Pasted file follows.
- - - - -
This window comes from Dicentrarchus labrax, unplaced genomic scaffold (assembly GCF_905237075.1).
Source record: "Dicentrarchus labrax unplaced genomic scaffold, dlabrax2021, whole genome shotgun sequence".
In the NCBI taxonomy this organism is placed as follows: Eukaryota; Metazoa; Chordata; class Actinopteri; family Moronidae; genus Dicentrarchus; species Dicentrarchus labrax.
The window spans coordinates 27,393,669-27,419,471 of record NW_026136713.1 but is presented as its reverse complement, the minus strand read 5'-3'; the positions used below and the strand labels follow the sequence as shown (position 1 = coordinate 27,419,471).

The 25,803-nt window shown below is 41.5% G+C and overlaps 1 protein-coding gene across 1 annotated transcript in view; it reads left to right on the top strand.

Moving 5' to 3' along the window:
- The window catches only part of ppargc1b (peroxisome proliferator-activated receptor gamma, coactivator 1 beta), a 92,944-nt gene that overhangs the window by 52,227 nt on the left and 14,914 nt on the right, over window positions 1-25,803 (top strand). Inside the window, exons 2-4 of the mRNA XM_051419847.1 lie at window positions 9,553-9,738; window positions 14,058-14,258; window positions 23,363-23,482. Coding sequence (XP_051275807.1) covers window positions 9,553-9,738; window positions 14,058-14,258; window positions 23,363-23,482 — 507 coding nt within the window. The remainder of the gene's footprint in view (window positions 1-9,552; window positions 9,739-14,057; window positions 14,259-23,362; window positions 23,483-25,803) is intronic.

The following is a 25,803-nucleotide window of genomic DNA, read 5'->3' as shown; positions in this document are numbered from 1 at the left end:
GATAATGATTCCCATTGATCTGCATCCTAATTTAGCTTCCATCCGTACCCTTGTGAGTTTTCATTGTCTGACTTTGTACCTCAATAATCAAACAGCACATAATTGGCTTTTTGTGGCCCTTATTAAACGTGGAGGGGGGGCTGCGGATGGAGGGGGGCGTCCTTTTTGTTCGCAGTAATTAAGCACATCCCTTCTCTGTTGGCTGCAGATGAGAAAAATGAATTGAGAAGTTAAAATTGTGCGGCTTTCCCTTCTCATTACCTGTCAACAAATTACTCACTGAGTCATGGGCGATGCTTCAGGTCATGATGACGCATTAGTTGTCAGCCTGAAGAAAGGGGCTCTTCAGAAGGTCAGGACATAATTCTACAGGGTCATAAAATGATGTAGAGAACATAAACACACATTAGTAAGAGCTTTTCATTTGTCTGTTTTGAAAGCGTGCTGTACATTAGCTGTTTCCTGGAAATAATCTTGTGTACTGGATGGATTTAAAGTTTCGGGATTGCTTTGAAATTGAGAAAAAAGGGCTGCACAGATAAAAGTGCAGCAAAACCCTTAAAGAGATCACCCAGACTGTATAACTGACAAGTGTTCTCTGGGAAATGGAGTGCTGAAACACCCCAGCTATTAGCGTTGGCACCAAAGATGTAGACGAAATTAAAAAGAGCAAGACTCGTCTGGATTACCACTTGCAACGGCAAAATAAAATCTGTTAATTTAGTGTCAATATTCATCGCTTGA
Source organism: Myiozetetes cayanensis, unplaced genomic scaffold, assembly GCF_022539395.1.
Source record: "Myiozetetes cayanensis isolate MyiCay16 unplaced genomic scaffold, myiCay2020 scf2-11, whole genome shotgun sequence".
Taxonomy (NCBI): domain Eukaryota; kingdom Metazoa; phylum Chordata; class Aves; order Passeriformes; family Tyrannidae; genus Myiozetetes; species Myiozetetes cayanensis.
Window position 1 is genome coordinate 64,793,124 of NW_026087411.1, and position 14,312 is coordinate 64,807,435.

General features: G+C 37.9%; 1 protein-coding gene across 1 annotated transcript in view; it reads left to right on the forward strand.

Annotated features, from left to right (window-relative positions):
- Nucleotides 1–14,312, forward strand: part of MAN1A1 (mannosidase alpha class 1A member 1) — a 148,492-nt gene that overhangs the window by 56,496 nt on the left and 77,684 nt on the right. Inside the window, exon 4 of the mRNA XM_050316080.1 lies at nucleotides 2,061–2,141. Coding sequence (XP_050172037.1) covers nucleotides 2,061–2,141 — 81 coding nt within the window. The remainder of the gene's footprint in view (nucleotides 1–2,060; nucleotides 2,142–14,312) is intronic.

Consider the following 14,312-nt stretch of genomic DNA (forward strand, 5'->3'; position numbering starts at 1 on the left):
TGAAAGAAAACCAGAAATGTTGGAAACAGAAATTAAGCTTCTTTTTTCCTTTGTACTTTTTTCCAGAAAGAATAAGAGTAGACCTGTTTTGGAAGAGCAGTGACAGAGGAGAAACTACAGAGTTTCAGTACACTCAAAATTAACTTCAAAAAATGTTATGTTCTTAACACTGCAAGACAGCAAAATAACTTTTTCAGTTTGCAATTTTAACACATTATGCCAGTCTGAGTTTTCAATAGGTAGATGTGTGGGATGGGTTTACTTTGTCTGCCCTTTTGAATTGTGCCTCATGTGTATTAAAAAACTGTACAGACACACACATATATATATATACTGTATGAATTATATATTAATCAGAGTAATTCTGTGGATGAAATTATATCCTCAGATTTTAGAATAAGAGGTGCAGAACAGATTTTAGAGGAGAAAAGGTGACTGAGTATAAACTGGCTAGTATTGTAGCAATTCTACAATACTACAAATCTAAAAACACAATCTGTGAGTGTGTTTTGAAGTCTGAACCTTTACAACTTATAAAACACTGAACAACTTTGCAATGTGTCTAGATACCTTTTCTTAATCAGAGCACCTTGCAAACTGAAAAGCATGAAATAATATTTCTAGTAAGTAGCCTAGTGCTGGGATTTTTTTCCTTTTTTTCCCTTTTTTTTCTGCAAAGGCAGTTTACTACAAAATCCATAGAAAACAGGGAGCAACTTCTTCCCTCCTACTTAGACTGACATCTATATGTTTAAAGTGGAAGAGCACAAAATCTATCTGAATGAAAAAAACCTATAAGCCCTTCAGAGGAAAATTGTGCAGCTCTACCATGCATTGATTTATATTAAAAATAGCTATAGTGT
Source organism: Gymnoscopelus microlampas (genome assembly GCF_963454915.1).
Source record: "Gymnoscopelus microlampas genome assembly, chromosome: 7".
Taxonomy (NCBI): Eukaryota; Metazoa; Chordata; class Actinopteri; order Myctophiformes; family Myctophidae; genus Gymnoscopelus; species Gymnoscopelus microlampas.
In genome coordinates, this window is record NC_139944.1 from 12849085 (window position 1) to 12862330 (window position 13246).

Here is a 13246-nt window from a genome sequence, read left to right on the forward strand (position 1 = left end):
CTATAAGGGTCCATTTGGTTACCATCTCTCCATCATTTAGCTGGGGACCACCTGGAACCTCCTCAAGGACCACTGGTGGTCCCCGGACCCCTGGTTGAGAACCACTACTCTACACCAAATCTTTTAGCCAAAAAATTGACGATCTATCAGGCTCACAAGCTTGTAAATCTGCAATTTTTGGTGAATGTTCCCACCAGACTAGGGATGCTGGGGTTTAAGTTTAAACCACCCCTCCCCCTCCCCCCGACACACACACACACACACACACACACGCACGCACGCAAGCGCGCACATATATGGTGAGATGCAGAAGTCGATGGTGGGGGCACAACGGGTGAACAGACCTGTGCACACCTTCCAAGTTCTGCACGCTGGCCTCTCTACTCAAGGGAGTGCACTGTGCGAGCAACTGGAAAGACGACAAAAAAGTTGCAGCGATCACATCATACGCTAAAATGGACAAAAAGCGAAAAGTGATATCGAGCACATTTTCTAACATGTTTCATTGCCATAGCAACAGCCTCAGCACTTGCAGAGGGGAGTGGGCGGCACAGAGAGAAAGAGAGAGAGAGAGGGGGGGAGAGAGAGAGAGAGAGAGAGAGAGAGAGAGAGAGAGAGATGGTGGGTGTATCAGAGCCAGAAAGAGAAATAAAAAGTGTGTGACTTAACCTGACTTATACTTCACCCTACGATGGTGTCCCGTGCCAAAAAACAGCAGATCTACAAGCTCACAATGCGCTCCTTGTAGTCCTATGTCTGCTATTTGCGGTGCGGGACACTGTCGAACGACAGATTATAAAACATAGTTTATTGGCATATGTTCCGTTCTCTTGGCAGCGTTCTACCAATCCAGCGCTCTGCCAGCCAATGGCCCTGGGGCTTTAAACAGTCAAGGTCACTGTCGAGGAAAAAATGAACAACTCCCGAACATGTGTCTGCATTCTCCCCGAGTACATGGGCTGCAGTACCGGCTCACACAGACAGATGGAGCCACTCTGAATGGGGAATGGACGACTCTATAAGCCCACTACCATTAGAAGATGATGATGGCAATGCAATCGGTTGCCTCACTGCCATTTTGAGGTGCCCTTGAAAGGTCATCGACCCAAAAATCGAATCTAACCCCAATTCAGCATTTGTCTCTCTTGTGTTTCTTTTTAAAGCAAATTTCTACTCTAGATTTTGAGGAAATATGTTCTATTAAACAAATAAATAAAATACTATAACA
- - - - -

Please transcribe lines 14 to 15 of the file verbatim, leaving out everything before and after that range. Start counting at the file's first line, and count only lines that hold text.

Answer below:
General features: G+C 37.9%; 1 protein-coding gene across 1 annotated transcript in view; it reads left to right on the forward strand.

Annotated features, from left to right (window-relative positions):